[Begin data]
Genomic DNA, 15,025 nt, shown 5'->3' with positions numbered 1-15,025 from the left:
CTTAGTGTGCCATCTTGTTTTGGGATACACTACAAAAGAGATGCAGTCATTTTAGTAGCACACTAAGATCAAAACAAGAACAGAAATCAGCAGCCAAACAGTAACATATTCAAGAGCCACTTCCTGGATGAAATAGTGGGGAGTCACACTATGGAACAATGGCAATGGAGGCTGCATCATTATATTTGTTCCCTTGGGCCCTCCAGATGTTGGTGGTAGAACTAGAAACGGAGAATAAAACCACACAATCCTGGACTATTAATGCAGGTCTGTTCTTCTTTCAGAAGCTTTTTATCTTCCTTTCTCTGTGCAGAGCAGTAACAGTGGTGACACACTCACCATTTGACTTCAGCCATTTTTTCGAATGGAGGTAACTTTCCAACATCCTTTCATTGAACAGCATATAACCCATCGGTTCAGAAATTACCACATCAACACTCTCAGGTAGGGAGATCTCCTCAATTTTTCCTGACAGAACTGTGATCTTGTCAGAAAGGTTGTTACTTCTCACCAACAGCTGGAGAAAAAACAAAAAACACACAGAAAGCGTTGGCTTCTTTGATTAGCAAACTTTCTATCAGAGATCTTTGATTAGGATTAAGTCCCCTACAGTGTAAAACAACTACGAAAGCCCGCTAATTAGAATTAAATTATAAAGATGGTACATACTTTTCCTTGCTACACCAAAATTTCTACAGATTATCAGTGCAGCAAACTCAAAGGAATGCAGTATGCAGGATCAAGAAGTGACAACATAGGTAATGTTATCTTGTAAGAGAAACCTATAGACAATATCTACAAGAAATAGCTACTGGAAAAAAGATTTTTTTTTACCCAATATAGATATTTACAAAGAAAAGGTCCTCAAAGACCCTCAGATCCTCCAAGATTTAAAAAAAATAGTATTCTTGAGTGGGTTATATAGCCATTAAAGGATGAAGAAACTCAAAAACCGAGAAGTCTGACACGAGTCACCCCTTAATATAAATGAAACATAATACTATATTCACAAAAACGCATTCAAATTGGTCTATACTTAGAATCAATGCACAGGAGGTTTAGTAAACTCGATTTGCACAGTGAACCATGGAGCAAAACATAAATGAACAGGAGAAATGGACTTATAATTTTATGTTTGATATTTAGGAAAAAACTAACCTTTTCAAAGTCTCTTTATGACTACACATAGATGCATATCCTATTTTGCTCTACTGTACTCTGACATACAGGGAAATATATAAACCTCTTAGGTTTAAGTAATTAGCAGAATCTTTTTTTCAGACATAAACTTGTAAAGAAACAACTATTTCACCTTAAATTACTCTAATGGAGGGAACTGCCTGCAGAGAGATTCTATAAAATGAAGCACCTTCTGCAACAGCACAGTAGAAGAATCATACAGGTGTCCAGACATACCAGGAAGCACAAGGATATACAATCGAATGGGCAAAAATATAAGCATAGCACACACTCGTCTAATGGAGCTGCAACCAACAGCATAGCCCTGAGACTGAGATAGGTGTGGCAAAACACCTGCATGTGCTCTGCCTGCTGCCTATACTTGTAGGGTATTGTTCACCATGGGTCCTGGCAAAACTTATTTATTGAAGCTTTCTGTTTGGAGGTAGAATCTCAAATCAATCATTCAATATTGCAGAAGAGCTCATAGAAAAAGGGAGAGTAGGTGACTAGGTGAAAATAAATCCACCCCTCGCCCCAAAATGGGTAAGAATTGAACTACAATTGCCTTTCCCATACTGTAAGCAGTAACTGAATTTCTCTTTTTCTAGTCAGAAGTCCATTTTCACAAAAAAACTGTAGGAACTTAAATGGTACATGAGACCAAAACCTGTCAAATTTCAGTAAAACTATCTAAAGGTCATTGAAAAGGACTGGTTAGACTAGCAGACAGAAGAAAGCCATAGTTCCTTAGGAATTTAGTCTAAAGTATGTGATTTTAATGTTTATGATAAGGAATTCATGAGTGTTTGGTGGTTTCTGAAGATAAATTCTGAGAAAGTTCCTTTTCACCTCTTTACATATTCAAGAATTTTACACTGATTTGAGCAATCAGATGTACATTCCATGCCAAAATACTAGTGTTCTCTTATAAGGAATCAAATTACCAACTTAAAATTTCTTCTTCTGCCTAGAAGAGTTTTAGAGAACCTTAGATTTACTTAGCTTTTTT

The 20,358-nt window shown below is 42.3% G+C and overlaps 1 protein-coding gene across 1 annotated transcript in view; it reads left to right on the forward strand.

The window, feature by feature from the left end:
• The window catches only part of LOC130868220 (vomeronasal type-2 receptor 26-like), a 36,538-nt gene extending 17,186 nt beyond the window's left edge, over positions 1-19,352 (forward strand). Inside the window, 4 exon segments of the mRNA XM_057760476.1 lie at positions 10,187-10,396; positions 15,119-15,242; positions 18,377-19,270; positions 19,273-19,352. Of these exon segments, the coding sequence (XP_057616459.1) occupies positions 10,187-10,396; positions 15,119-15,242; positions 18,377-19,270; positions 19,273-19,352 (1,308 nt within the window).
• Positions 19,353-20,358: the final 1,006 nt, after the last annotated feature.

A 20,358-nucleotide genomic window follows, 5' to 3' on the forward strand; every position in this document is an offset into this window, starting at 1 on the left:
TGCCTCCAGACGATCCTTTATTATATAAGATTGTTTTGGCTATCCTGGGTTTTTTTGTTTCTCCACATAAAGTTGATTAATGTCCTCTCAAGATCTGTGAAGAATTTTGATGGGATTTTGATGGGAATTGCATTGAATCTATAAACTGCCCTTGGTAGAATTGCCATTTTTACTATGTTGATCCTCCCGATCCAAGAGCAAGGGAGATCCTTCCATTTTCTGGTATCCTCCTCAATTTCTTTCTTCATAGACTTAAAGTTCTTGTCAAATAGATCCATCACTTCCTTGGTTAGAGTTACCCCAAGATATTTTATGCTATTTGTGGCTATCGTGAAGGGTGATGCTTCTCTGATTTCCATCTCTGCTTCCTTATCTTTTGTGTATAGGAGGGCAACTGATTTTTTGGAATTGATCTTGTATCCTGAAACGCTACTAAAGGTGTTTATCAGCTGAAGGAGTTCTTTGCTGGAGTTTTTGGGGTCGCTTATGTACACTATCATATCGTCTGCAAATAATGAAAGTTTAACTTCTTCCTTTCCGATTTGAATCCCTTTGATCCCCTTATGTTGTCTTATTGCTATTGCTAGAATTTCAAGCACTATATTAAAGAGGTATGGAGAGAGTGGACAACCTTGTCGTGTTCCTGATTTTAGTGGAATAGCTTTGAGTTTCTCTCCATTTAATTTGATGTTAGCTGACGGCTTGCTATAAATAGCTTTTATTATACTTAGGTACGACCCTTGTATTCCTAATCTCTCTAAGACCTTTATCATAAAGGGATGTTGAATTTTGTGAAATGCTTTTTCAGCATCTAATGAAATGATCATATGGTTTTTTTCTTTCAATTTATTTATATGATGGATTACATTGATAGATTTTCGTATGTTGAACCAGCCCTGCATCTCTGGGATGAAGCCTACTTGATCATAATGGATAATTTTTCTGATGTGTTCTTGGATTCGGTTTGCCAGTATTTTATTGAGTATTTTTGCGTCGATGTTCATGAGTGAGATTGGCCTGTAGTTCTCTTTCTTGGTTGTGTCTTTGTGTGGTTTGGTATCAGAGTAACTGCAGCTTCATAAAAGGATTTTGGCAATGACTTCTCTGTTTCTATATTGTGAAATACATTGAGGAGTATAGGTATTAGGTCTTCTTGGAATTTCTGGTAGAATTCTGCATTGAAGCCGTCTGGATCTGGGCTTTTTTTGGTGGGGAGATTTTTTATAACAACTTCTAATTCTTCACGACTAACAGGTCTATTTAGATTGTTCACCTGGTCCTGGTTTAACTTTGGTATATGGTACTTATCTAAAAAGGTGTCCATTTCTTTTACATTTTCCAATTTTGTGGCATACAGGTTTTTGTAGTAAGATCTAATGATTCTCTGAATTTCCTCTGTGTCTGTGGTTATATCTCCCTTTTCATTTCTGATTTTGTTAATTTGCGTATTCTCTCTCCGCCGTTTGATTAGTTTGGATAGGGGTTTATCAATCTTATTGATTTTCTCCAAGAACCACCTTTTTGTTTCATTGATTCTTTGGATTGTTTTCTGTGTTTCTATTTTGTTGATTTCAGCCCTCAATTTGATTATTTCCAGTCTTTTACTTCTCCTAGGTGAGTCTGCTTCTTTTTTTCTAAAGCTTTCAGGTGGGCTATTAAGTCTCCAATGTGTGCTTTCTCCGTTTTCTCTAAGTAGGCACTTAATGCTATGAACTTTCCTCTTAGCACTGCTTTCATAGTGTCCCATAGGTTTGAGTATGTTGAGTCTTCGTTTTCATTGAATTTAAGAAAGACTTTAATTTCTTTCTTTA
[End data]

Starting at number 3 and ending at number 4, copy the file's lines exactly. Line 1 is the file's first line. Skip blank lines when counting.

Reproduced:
The 20,358-nt window shown below is 42.3% G+C and overlaps 1 protein-coding gene across 1 annotated transcript in view; it reads left to right on the forward strand.

The window, feature by feature from the left end: